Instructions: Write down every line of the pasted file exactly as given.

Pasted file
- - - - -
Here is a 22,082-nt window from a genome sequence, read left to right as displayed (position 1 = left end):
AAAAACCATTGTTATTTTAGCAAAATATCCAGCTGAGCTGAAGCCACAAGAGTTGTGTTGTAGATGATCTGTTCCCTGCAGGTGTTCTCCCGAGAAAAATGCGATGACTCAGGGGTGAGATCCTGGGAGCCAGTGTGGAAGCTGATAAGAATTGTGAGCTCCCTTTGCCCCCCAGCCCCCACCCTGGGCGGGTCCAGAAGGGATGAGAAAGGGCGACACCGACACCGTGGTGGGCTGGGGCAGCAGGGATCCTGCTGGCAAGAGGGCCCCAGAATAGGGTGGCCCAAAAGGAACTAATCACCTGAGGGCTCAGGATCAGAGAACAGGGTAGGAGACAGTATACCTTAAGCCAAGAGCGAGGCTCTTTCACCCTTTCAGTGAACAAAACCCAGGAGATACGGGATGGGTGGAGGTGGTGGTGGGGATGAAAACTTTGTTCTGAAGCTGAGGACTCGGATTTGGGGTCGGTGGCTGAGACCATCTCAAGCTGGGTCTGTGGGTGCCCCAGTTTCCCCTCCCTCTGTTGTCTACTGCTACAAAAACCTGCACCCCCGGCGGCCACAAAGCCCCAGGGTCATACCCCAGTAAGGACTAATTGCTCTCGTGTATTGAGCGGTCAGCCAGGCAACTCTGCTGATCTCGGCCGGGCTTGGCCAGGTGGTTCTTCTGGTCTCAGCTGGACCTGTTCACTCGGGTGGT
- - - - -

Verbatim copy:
Here is a 22,082-nt window from a genome sequence, read left to right as displayed (position 1 = left end):
AAAAACCATTGTTATTTTAGCAAAATATCCAGCTGAGCTGAAGCCACAAGAGTTGTGTTGTAGATGATCTGTTCCCTGCAGGTGTTCTCCCGAGAAAAATGCGATGACTCAGGGGTGAGATCCTGGGAGCCAGTGTGGAAGCTGATAAGAATTGTGAGCTCCCTTTGCCCCCCAGCCCCCACCCTGGGCGGGTCCAGAAGGGATGAGAAAGGGCGACACCGACACCGTGGTGGGCTGGGGCAGCAGGGATCCTGCTGGCAAGAGGGCCCCAGAATAGGGTGGCCCAAAAGGAACTAATCACCTGAGGGCTCAGGATCAGAGAACAGGGTAGGAGACAGTATACCTTAAGCCAAGAGCGAGGCTCTTTCACCCTTTCAGTGAACAAAACCCAGGAGATACGGGATGGGTGGAGGTGGTGGTGGGGATGAAAACTTTGTTCTGAAGCTGAGGACTCGGATTTGGGGTCGGTGGCTGAGACCATCTCAAGCTGGGTCTGTGGGTGCCCCAGTTTCCCCTCCCTCTGTTGTCTACTGCTACAAAAACCTGCACCCCCGGCGGCCACAAAGCCCCAGGGTCATACCCCAGTAAGGACTAATTGCTCTCGTGTATTGAGCGGTCAGCCAGGCAACTCTGCTGATCTCGGCCGGGCTTGGCCAGGTGGTTCTTCTGGTCTCAGCTGGACCTGTTCACTCGGGTGGT